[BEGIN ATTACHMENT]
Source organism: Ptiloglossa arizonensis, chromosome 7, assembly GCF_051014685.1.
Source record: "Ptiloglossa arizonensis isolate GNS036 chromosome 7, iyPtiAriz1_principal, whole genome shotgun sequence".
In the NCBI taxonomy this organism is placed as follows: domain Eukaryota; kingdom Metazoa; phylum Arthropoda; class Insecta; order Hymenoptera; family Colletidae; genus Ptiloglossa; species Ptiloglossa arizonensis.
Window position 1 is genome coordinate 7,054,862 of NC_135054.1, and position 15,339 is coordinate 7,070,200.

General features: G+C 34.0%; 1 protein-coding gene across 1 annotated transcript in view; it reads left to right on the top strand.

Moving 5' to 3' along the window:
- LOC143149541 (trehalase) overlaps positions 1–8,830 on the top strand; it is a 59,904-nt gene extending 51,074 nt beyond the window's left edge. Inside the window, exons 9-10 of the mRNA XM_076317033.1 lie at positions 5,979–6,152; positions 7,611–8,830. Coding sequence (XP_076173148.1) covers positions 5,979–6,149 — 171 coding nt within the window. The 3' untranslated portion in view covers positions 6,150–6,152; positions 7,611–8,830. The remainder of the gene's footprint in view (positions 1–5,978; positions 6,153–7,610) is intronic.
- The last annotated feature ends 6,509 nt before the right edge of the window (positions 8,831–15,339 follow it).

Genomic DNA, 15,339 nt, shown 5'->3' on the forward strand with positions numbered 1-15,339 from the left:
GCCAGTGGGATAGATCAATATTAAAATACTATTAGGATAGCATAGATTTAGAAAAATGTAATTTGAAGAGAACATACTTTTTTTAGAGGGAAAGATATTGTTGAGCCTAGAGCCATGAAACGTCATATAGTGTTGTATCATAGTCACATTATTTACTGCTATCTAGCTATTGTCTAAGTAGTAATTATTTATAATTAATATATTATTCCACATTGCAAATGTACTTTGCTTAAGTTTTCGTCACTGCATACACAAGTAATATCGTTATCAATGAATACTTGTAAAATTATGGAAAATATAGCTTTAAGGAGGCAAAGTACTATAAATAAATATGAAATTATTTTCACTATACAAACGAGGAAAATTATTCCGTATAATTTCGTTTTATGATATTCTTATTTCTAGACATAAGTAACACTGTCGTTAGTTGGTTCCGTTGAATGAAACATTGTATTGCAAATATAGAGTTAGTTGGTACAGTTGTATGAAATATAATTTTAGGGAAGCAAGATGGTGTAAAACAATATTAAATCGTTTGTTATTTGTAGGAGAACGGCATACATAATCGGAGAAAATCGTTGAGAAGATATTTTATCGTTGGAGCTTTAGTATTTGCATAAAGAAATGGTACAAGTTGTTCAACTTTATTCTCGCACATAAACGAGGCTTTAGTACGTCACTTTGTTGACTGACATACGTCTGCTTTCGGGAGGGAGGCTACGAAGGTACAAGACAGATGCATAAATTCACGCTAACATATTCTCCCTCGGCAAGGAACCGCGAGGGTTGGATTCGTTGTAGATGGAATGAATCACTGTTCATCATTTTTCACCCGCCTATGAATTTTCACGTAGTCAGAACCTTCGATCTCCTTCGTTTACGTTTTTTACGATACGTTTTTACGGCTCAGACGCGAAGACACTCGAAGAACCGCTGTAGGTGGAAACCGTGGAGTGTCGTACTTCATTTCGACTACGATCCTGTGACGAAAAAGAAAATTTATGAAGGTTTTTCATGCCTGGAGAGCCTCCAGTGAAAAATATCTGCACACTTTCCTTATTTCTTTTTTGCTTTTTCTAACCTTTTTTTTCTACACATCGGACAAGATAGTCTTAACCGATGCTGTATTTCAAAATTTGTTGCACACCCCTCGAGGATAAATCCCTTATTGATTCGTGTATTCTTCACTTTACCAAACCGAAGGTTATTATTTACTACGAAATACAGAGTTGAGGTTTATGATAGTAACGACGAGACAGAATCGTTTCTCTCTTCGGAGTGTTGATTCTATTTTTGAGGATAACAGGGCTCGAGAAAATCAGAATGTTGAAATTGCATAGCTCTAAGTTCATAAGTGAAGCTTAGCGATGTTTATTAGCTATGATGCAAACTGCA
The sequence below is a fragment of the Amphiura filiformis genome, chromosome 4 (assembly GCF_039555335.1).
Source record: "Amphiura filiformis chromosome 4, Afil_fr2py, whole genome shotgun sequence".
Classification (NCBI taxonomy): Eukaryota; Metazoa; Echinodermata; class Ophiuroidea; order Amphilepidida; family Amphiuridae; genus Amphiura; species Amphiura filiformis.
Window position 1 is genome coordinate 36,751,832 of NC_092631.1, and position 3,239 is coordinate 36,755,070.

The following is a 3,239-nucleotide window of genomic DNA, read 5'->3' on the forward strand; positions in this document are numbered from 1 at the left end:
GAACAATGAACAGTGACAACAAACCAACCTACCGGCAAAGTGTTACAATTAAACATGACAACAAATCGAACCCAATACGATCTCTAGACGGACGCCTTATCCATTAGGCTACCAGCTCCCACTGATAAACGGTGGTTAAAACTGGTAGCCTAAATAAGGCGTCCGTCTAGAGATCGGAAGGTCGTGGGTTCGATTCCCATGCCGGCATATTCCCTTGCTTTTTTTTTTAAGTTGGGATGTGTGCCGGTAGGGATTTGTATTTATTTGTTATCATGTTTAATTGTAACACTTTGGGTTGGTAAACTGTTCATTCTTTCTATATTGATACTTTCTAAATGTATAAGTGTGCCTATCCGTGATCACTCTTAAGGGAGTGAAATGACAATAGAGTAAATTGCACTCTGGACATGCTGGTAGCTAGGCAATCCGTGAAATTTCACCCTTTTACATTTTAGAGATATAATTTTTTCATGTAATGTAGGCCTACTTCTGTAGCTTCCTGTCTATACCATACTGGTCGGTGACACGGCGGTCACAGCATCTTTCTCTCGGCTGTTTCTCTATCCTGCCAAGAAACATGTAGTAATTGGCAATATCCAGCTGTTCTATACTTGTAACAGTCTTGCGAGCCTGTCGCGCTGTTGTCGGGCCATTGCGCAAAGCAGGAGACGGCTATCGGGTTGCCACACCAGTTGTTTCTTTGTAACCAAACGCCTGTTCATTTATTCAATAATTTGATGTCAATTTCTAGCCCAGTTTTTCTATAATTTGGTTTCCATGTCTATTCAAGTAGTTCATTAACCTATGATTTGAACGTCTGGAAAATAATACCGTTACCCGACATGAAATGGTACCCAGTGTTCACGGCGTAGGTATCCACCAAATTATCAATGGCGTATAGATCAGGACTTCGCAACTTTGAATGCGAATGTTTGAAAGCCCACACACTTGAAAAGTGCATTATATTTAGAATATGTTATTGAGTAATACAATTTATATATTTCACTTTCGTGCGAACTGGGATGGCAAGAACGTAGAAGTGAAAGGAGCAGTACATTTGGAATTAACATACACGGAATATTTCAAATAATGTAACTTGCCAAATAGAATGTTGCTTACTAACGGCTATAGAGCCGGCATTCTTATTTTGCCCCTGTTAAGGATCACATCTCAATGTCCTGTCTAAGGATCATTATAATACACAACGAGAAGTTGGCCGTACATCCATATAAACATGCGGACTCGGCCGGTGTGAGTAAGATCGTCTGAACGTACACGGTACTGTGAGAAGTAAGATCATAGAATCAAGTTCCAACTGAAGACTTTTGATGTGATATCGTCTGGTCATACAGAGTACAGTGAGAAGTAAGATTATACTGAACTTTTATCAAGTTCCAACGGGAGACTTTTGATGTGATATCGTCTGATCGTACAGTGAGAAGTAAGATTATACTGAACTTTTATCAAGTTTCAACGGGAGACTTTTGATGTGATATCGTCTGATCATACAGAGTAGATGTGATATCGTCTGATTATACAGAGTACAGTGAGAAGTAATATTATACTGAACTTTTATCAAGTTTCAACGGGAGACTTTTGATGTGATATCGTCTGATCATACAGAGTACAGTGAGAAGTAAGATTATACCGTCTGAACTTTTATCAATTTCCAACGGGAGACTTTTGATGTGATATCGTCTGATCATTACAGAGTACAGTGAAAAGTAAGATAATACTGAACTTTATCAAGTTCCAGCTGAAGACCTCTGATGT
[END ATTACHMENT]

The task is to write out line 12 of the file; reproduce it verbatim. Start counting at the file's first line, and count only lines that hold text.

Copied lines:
Source record: "Amphiura filiformis chromosome 4, Afil_fr2py, whole genome shotgun sequence".